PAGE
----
Denver, Colo. — No one strums more sexuality from a banjo than Dan Saks. And no one squeezes more soul out of a Glockenspiel than Amy Crawford. The duo, two-fifths of Brooklyn-based alt-Sephardi indie band DeLeon, flew through an energetic set on September 24, the gig that started their 18 nights opening for Tropicália psych-rockers Os Mutantes. Too bad the crowd in Denver was sparse, because those in attendance at the Cervantes Masterpiece Ballroom got to witness DeLeon’s passionate take on al-Andalus music revamped for the 21st century.
Cervantes’ Don Quixote had it easier tilting at windmills than DeLeon strumming at Denver’s heart: this audience was there for Os Mutantes. Still, when Saks grabbed the mic, and the striking Crawford swayed on stage, the crowd had no choice but to put down their drinks and pay attention as the young musicians’ vocal harmonies swirled overhead. The pair later told me they had to strip down their sound when fellow bandmates weren’t able to join the tour for logistical reasons. And though the layered sound, driving rhythms and powerful horns from their eponymous album were noticeably absent, the duo ably compensated by switching between melodica, drums, electric guitar, the twangs of the banjo and ethereal chimes of the Glockenspiel. All the while their vocals meshed seamlessly on melodies straight out of 15th century Spain.
Lead singer Saks, olive-skinned and curly-haired, channeled the spirit of Sephard in a rich voice that pleaded, rebuked and raged over lyrics that incorporate English, Hebrew and Ladino. In a felt hat pulled low over his forehead, embroidered shirt, tight jeans and with a wide leather swatch of rhythm bells tied around his leg, the charismatic Saks swaggered on stage like a hazzan turned pirate. The angel-faced Crawford stood an easy 6 feet 4 inches tall in black spiked heels, having to bend over to hit the tuned bars with her mallets. She played with an intensity at odds with her carefree appearance, looking more like a Phishhead in her baby-doll dress than one of the key members of a band at the forefront of a wave of renewed interest in age-old Sephardi musical traditions.
Acts like Divahn, Elysian Fields, the Sarah Aroeste Band and Pharaoh’s Daughter have moved mizrahi and Sephardi music to the center of new Jewish music. And bands whose musical roots lie in the Balkans, including gypsy punks Gogol Bordello (with whom DeLeon has toured), homegrown Denver favorites DeVotchKa, as well as DeLeon’s JDub labelmates Balkan Beat Box and Golem, have all challenged listeners with multilingual songs overlaid with distinctly non-American folk arrangements. Thanks to DeLeon and these others, it may not be long before American alternative music widely adopts the haunting harmonics and minor melodies of Sephardic music the way British and American new wave absorbed the influences of polyrhythmic world music. Or the way collaborations between Avihu Medina and Zohar Argov changed Israeli pop forever in the early 1980s. This is not to say that DeLeon will alter the American music scene, but Saks and his crew just might shake up the way hipsters think Jewish music has to sound.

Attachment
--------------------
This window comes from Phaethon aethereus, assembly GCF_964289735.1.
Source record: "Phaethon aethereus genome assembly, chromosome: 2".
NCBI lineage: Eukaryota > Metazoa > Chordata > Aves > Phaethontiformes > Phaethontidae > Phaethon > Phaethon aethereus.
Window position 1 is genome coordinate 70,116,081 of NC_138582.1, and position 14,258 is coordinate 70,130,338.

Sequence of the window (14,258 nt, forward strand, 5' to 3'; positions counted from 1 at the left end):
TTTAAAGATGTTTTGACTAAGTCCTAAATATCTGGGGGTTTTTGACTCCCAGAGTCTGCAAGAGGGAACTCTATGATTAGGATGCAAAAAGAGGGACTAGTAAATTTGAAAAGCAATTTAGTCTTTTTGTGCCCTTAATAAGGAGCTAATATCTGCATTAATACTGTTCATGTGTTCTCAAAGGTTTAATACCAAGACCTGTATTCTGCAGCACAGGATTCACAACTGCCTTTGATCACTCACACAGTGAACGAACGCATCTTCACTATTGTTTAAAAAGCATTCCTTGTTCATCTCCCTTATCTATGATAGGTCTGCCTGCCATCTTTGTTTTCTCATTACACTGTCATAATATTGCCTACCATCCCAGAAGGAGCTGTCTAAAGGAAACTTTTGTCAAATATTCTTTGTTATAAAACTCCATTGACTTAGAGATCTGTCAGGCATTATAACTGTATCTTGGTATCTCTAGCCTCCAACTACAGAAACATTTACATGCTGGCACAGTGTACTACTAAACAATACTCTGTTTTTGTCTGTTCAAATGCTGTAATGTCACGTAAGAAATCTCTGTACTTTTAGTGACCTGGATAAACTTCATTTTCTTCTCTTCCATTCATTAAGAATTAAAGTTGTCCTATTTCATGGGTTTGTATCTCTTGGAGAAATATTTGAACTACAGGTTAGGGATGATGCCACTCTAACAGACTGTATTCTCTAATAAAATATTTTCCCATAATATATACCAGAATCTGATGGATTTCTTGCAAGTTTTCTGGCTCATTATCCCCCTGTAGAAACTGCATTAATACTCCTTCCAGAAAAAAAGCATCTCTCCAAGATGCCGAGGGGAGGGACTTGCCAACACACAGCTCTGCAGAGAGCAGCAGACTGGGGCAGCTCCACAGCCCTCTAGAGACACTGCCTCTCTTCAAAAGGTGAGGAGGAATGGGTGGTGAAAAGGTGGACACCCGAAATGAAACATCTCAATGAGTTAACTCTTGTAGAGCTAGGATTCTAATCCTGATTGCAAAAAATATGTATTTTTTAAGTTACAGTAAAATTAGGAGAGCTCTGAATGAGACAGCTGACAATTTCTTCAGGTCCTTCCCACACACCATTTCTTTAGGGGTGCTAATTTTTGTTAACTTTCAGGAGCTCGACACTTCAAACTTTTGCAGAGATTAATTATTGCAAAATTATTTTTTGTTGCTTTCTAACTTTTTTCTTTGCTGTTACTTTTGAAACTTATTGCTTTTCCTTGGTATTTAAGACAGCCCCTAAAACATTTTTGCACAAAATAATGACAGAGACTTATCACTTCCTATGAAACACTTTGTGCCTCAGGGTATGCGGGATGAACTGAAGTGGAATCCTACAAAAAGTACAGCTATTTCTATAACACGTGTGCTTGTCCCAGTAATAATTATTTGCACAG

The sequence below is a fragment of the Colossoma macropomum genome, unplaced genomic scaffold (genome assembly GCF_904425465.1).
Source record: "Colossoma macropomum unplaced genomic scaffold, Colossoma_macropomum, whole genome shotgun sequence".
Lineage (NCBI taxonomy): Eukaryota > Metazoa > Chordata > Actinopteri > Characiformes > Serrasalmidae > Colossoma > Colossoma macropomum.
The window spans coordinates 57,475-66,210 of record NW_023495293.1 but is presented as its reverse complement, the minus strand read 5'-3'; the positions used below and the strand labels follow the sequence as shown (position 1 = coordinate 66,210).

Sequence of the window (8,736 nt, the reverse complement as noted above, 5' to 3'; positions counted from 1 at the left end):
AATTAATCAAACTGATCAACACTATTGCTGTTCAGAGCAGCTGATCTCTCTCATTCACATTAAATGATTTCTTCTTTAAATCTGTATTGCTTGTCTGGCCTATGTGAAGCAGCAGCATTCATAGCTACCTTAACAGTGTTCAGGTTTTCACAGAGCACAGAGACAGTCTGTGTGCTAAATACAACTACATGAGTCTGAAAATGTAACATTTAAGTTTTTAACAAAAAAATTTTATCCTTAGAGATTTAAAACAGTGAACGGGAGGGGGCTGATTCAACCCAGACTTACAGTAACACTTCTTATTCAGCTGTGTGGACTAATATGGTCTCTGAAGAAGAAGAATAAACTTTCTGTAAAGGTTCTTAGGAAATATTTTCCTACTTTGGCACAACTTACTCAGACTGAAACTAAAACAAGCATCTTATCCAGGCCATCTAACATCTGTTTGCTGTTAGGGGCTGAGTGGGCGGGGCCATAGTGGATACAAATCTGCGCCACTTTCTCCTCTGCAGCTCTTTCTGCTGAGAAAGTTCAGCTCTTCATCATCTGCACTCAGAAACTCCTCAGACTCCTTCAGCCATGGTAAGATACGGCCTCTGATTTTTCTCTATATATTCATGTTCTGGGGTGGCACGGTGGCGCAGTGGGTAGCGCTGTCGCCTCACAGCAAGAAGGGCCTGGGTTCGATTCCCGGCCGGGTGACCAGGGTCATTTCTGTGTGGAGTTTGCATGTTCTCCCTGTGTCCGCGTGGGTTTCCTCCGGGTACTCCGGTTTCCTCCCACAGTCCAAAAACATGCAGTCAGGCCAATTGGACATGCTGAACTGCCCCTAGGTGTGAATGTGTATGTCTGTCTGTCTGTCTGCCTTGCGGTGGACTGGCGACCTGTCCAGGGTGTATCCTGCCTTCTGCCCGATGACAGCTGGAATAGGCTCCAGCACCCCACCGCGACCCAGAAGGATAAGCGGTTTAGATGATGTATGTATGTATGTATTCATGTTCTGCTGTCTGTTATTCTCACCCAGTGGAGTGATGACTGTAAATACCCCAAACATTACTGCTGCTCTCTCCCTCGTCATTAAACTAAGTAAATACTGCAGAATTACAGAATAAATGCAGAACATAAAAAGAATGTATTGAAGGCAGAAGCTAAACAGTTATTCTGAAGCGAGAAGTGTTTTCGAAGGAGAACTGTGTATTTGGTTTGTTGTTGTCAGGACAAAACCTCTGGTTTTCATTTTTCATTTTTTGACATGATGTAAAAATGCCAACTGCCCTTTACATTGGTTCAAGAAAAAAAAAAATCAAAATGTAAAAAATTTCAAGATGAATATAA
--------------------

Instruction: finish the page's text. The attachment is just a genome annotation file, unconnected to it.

One listen to how bubble-gum pop infuses the plaintive melody of “Almond Trees” — miraculously pulled off live by Saks and Crawford — leaves little doubt that DeLeon could be Jewish music’s Talking Heads. The band possesses a similar appeal: cool enough for trendsetters, accessible enough for casual listeners. DeLeon manages to avoid the discord of Downtown music’s Jewish art rock, the pseudo-nostalgic preciousness of the Klezmer Revival, and the gimcrack spiritualism of baal teshuva reggae. Whether live or in the studio, they demonstrate that they are something more: high concept shot through with raw emotion, hybridity grounded in authenticity. DeLeon’s music is a showcase for Iberian and Levantine traditions in sync with the globalism and eclecticism of today’s Diaspora. Fans who catch them live or pick up their debut album won’t be disappointed.
Adam Rovner is an assistant professor at the University of Denver and the Hebrew translations editor for Zeek: A Jewish Journal of Thought and Culture.